Mo silences his critics, spectacularly.

There have been quite a few people – press and spectators alike – who have ‘worried’ about Mo Farah in his recent outings. Steve Cram’s comments in mid-March, were typical of the concern that was being expressed about Mo’s form when he failed to win four races on the bounce. You can read Cram’s piece here.

Back on form? Two wins in an hour suggests he is.

But at the USATF High Performance meeting in Eagle Rock, California, on Friday night, Mo ran two races that must have given those thinking Mo is struggling, something to think about.

He started with a very satisfying 1500m victory in 3:34.66, just half-a-second outside his PB of 3:33.98.

Then just 56 minutes later he won the 5,000m which he won in a 2012 European-leading time of 13:12.87.

Let me repeat that: he won the 1500m in 3:34.66 and then less than an hour later won the 5000m in 13:12.87 – the fastest time by a European this year.

What is more extraordinary still is that he won the 5000m wearing racing flats, not spikes, having only entered to help pace his Oregon Track Club team mates round.

After the race Mo was reported to say

“It felt good so I thought I would just finish it. I was just trying to help out my team mates. I feel good, it felt alright, I just hope Alberto (Salazar, his coach) gives me an easy day tomorrow”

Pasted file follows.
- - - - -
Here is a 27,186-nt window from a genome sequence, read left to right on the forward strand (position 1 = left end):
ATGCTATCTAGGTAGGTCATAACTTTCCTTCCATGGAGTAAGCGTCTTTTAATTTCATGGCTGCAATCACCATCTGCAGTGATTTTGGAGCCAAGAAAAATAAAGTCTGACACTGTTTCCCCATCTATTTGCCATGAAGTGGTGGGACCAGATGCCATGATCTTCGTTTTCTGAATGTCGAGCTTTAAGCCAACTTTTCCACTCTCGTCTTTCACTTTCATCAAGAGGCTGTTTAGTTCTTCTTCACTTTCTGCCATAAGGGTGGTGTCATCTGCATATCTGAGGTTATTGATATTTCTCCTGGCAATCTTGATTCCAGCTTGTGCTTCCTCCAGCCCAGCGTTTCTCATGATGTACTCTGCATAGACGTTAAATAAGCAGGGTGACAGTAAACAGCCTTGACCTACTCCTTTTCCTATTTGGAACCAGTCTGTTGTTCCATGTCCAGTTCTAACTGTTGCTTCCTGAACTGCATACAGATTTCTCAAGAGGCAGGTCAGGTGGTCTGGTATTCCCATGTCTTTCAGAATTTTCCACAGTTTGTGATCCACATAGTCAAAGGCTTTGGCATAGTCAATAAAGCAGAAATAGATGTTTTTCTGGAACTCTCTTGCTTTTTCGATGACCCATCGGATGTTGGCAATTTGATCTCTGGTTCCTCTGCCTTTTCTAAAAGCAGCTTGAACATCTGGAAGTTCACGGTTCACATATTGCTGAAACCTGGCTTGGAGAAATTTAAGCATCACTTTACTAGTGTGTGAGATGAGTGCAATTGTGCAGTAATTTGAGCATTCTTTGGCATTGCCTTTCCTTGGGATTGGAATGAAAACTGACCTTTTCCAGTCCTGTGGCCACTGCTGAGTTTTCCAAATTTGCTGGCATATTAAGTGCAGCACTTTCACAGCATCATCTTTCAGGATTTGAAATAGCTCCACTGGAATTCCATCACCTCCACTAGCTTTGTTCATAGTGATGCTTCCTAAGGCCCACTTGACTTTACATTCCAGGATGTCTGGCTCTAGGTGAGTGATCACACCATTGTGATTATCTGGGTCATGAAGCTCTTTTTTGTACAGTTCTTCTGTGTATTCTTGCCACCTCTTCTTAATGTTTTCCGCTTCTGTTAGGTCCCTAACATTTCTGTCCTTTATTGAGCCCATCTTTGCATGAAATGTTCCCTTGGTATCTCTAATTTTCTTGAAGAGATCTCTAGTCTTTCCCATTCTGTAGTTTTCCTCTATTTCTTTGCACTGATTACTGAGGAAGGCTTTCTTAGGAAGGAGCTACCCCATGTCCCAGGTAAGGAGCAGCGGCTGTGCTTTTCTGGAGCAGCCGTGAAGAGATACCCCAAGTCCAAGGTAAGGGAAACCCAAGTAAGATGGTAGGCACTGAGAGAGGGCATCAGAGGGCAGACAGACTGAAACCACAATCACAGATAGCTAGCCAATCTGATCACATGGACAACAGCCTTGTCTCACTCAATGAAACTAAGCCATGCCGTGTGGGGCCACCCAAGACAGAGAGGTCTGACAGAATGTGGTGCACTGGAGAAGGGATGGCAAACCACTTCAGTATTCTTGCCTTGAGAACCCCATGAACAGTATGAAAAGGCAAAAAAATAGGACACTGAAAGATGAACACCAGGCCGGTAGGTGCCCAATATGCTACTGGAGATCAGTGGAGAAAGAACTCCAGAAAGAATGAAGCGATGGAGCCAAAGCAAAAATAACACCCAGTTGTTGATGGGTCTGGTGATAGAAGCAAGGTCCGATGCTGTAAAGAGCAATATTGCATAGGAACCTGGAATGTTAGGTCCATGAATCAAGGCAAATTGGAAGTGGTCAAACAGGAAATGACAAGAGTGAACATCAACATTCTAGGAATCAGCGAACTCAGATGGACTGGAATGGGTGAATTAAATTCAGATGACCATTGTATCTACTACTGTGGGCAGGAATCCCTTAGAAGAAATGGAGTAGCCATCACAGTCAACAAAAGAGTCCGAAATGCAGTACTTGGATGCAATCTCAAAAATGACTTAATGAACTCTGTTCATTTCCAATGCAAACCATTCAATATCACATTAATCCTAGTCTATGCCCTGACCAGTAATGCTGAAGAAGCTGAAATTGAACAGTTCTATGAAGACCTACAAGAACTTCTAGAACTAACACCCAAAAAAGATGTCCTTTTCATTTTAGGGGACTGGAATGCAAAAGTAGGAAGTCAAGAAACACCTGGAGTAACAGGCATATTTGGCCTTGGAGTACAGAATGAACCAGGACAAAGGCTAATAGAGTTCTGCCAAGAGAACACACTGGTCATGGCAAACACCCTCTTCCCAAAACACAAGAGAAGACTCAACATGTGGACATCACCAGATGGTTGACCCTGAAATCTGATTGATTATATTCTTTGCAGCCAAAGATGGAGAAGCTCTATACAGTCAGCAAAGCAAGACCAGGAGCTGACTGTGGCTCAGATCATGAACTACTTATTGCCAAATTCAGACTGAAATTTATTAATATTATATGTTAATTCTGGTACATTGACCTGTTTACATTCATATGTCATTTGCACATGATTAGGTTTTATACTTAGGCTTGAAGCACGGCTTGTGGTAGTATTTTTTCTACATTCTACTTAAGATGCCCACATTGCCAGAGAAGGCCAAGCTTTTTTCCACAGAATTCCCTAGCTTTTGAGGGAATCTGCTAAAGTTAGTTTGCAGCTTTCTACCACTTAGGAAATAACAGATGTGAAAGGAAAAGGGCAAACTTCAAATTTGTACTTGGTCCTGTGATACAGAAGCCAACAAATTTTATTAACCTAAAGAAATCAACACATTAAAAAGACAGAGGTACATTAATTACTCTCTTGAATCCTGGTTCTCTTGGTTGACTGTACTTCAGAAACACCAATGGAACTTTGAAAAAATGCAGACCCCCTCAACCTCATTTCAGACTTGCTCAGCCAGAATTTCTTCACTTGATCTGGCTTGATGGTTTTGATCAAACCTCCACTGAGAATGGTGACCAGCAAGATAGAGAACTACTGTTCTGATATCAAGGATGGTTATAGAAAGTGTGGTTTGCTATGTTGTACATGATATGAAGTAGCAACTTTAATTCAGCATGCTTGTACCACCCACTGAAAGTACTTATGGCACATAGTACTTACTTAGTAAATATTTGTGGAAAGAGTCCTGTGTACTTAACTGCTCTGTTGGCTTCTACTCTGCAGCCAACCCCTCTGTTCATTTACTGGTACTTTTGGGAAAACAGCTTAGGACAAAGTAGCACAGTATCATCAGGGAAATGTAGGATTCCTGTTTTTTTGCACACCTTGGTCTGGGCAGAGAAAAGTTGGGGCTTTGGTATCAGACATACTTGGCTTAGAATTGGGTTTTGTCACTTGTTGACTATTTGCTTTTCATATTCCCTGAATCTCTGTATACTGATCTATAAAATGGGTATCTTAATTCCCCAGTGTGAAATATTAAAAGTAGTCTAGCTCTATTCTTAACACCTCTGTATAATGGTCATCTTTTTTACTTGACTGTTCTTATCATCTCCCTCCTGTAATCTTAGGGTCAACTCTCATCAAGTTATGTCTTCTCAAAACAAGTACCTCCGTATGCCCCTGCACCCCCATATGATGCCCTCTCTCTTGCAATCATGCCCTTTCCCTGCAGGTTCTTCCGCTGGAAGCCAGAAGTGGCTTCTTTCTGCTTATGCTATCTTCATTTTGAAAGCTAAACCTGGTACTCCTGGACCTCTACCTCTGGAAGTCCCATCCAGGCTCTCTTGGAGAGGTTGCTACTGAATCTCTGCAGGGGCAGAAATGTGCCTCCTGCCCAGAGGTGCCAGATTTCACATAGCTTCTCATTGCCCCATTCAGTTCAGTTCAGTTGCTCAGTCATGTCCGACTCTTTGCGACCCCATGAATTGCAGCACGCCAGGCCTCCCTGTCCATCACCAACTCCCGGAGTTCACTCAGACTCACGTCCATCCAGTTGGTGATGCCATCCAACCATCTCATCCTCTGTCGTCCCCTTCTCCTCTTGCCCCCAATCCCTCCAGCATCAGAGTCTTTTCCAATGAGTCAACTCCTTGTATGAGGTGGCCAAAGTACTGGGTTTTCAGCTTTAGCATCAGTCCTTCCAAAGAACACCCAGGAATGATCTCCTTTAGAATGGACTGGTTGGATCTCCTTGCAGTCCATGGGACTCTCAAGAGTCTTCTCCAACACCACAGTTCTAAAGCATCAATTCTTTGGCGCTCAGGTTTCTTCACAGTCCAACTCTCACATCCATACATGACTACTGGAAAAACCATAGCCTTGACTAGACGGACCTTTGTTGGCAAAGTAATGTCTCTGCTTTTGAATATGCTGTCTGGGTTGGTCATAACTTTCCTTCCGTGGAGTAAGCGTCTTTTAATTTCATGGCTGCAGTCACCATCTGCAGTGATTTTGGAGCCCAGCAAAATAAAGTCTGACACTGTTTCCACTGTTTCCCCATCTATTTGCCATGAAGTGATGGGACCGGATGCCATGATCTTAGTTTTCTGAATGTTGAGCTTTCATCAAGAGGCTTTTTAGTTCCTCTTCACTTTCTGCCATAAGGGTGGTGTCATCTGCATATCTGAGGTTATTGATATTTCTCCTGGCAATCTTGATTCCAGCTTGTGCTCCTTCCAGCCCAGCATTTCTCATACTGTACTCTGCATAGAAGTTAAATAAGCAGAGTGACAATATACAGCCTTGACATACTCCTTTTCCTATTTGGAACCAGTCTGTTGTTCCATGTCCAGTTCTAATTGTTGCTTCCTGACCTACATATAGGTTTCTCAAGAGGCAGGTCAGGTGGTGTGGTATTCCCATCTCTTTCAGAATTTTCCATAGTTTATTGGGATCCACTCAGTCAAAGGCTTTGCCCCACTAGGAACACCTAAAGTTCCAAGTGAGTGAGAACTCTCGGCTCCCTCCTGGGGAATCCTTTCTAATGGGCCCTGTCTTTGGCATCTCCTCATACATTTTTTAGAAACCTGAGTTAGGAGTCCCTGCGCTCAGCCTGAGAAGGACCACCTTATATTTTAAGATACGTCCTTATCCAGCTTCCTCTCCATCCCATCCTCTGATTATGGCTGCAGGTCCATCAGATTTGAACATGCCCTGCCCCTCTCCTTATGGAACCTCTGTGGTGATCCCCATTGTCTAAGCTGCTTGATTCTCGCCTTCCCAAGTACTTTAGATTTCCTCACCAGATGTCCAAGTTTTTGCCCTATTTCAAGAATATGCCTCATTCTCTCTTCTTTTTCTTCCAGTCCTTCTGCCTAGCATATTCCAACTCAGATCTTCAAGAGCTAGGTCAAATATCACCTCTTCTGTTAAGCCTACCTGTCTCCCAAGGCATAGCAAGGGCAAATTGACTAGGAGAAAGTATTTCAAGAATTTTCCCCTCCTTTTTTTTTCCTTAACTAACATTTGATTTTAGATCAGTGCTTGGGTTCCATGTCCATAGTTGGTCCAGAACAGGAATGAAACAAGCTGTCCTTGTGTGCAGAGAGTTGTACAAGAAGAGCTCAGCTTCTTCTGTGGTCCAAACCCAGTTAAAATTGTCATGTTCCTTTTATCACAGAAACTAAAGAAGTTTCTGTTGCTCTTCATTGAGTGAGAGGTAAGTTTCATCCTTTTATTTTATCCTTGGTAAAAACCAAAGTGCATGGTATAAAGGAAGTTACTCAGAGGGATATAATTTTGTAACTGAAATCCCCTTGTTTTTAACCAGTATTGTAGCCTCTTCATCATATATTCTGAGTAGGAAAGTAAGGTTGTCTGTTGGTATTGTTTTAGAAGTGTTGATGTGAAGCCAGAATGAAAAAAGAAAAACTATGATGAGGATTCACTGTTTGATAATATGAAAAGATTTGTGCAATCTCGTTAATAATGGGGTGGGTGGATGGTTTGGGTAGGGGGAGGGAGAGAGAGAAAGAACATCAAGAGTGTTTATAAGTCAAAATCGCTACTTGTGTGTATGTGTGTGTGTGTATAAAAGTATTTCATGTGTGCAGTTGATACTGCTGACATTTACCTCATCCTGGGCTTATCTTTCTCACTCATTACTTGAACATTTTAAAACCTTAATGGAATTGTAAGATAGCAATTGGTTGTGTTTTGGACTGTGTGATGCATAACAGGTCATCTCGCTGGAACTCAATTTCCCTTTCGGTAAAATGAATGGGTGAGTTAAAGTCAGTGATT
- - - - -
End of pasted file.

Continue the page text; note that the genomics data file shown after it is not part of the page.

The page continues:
All this comes just before Mo comes to London tomorrow to defend his title at the Bupa London 10,000 in the British capital, racing against our marathon hero Scott Overall.

So I for one think that Mo has proven that his losing a few races last year is not a sign of something more significant. As with many of us less super-human athletes, a dip in form is just that: a dip. There is always a way back and Mo has shown us how to do it in style!

Will he, won’t he? The Galen Rupp saga continues

Thomas Boyd/The Oregonian

Since reporting a few weeks ago that Galen Rupp, the US 5,000m record holder and Mo Farah’s training partner under Alberto Salazar, had decided to enter the US Olympic marathon team selection race (here) at the Houston marathon, it has now been announced, by Ken Goe in the Oregonian, that Rupp has decided not to contest for a place in the marathon team for the London Games.